Sponsored by Chris Hillcox: Balloon News and Near Space Photography
11-16 students are invited to design and build a science experiment to be carried through the atmosphere by a weather balloon. What measurements could you make? What images could you take?
Themes could include Earth observation, the atmosphere, Natural forces, cold temperatures, pressure or UV. Students could use a Raspberry Pi, or similar, to design and build their own tracker and/ or sensor package.
All entries must be submitted to the Head of Education at the Royal Meteorological Society by 31st March 2017 (deadline extended).
The entry judged best by a panel of judges will be invited to build and launch their experiment.
Terms and Conditions
- The Weather Balloon Competition is organised by the Royal Meteorological Society and Chris Hillcox.
- Entry is free.
- The competition is open to all schools and youth groups in England, Wales and Scotland.
- One school or youth group may submit up to three entries.
- The balloon, helium, parachute and tracking device will be supplied by the competition sponsor. In addition, CAA permission for the launch will be obtained by the sponsor. Support and advice will also be available for the production, tracking and retrieval of the payload.
- All the students involved in the project must be aged 11-16, but they may be reasonably supported by teaching staff when designing and testing their project.
- A maximum of 10 students may attend the launch event, appropriately supported by responsible adults.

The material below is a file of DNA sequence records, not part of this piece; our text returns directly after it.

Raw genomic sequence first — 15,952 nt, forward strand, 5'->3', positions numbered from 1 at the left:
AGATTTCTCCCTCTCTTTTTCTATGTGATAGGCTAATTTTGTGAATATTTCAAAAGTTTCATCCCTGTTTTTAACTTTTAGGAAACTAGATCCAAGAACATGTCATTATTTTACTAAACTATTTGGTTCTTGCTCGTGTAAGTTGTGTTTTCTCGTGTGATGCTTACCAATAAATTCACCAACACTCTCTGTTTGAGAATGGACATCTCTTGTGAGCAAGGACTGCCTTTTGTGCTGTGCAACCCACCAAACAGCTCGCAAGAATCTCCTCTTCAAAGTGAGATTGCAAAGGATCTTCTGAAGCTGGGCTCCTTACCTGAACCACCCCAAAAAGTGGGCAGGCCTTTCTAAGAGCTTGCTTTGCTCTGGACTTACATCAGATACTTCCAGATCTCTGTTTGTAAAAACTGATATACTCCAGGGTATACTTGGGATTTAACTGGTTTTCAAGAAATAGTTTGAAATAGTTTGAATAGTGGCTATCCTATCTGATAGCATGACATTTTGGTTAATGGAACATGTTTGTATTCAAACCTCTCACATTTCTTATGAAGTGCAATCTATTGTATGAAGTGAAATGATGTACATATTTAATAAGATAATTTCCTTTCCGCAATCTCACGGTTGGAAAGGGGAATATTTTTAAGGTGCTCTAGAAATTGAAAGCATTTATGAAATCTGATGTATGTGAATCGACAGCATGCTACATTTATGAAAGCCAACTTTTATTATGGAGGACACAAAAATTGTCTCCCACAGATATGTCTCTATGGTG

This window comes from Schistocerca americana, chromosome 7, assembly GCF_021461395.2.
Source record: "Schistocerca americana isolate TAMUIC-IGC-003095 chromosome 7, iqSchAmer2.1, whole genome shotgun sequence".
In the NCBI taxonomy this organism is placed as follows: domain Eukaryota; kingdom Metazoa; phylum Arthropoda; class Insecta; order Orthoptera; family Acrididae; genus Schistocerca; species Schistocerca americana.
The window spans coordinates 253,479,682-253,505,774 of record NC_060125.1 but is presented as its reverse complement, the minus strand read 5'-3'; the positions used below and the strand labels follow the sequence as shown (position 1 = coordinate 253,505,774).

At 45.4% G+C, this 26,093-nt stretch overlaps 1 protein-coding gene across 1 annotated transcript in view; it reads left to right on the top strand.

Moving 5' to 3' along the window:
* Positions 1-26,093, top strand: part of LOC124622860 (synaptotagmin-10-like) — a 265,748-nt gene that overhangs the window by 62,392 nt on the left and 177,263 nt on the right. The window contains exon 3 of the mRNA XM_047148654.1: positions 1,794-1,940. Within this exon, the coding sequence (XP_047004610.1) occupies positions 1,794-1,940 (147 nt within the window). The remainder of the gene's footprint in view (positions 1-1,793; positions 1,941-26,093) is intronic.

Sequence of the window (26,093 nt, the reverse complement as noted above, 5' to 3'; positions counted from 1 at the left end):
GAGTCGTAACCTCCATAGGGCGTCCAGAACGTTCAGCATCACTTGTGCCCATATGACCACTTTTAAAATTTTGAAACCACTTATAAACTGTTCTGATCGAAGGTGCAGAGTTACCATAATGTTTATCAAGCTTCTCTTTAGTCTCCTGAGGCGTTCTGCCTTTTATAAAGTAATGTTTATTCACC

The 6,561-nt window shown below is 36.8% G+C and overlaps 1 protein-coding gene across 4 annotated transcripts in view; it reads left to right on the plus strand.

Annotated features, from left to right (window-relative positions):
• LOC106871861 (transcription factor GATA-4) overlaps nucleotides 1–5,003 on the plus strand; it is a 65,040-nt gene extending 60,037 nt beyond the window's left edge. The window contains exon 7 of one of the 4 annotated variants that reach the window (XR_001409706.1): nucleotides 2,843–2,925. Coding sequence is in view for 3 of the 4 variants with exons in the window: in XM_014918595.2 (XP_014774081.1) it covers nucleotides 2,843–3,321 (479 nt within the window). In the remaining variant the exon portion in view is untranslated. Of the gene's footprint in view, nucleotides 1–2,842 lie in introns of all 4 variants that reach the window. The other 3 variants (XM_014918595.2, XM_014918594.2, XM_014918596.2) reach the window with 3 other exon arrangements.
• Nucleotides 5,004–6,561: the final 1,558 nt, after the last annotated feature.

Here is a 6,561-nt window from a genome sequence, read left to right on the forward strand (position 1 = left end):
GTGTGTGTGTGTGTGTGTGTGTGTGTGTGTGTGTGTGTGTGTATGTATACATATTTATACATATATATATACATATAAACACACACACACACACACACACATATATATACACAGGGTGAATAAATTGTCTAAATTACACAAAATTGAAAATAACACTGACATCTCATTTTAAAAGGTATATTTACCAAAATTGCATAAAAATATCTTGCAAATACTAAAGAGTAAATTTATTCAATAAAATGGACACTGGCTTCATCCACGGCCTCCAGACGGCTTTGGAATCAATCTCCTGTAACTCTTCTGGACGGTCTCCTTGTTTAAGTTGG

- The balloon, with the payload produced by the students, will be launched from a site to be chosen in consultation with Chris Hillcox and the CAA.
- The Society will not be able to cover the costs of transport to and from the launch site, or of any travel involved in recovering the balloon and its payload.
- The payload may not be heavier than 800g.
- The proposal may include commercially available sensors as long as they are used in novel ways.
- All entries will be judged on the quality and originality of the proposed scientific investigation and the appropriateness of the payload design.
- Some general guidance is available at http://www.metlink.org/observations-and-data/balloon-launch/
- Entries should include details of the scientific question being asked, information about the design and components of the proposed payload and evidence from any testing or trialling that has been carried out. Whereas photos of a prototype payload could be included, this is not required.
- The organisers reserve the right not to select a winner, if no suitable entries are received.
- Public Liability for the launch is the responsibility of the school.
- Submission of an entry implies acceptance of these terms and conditions.
Participants may find the following links useful: